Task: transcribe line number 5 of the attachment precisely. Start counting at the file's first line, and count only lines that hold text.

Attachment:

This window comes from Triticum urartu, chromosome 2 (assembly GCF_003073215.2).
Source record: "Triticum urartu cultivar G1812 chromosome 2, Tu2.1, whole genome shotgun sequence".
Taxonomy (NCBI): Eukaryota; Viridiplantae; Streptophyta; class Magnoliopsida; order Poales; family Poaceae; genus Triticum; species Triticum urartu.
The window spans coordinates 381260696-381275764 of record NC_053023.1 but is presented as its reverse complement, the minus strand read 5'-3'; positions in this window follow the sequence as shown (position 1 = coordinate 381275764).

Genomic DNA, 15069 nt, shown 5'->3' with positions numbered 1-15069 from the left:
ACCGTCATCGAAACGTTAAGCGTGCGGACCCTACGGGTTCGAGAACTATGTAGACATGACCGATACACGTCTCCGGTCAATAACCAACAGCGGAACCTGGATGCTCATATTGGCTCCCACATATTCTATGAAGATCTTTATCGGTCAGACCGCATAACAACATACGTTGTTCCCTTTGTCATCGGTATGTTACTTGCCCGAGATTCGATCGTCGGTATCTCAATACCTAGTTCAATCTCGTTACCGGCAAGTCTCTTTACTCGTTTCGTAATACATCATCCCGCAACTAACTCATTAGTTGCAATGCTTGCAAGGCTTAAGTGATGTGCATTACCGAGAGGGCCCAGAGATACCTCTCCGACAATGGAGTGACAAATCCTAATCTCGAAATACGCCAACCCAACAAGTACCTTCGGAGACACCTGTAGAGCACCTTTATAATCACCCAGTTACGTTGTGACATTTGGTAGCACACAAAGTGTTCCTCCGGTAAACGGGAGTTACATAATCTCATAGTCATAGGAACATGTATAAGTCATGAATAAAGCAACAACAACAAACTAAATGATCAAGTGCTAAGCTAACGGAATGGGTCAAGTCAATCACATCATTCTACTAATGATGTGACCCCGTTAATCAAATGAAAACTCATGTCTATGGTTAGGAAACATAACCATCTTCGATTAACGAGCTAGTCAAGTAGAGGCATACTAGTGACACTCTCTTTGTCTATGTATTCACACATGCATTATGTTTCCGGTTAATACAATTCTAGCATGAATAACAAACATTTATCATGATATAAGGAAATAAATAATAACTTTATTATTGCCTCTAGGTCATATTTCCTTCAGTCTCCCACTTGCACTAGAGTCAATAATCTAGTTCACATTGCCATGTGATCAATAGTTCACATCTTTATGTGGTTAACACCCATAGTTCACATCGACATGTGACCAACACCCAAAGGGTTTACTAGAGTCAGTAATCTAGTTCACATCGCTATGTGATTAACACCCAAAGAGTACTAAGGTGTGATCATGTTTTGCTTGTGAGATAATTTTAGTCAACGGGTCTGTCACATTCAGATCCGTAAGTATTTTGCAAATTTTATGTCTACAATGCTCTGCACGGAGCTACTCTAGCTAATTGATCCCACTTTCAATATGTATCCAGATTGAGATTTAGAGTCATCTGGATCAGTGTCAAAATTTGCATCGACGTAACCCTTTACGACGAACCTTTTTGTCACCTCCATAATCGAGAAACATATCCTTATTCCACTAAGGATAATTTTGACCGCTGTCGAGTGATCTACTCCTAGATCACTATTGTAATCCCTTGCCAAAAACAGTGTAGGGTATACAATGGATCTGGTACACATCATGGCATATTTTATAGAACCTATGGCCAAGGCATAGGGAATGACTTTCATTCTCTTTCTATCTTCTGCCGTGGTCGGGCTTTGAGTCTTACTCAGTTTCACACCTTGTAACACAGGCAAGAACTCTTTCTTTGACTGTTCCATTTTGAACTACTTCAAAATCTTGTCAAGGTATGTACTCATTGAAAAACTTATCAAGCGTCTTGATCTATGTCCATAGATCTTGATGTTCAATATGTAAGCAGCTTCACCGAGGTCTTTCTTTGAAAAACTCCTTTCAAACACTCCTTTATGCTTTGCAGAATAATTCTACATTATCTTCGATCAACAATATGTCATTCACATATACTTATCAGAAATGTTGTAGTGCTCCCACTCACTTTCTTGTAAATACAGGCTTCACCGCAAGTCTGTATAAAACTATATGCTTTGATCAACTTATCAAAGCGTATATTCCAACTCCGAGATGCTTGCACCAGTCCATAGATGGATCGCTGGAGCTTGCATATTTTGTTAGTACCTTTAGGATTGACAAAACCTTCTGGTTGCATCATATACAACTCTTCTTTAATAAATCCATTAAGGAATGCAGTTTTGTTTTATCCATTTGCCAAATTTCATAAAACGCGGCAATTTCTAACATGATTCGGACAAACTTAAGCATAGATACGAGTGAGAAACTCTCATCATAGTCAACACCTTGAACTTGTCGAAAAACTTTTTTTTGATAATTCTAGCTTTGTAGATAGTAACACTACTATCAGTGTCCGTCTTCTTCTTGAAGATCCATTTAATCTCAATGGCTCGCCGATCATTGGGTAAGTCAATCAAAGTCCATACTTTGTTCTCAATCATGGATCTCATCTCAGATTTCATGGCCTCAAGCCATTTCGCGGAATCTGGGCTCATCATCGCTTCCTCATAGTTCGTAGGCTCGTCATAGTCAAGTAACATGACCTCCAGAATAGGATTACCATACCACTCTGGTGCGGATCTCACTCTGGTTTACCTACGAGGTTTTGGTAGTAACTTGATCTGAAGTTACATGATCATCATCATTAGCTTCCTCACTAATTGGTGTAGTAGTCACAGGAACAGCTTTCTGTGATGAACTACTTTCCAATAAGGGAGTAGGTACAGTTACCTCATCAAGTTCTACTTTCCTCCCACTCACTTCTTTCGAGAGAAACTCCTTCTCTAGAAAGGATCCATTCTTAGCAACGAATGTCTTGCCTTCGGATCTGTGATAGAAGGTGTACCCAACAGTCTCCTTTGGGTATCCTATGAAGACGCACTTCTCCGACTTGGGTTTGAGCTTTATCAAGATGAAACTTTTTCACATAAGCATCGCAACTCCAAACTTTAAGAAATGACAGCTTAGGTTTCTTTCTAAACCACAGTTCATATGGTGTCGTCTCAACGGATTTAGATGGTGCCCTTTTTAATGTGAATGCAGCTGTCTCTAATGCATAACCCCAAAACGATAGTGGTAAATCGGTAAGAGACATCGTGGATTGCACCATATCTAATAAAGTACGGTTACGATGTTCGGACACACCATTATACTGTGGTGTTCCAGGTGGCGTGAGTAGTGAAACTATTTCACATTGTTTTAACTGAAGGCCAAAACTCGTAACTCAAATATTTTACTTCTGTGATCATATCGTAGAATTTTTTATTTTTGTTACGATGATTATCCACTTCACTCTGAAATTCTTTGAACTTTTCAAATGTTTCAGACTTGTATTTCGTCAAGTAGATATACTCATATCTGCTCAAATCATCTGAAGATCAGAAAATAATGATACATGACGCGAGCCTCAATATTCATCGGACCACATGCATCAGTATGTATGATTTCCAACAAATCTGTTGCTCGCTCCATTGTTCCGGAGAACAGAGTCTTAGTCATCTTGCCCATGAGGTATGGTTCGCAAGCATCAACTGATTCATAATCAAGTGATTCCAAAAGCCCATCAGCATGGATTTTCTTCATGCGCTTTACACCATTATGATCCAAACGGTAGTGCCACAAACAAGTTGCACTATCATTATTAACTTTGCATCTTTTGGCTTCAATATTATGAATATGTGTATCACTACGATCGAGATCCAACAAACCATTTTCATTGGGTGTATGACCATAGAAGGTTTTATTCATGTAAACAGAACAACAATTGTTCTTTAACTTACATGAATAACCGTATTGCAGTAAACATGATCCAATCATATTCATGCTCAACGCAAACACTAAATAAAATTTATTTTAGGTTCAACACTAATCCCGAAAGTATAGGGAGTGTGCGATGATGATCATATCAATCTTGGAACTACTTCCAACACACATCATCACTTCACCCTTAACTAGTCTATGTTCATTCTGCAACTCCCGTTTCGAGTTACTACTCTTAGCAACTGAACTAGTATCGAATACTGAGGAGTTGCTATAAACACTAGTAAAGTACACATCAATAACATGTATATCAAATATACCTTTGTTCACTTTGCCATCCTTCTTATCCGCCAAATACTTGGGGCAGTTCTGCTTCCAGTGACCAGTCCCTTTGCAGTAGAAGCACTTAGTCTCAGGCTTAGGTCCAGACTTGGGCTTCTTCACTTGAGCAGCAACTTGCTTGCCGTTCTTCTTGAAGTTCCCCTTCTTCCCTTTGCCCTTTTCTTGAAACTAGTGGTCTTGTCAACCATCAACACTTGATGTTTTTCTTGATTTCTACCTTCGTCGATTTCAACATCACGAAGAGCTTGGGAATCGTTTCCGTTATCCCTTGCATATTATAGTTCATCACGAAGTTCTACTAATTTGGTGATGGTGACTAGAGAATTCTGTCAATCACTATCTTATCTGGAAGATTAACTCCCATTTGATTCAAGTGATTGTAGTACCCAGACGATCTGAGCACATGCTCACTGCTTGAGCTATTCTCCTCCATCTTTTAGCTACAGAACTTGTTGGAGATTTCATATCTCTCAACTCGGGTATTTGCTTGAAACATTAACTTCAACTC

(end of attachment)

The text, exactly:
Genomic DNA, 15069 nt, shown 5'->3' with positions numbered 1-15069 from the left: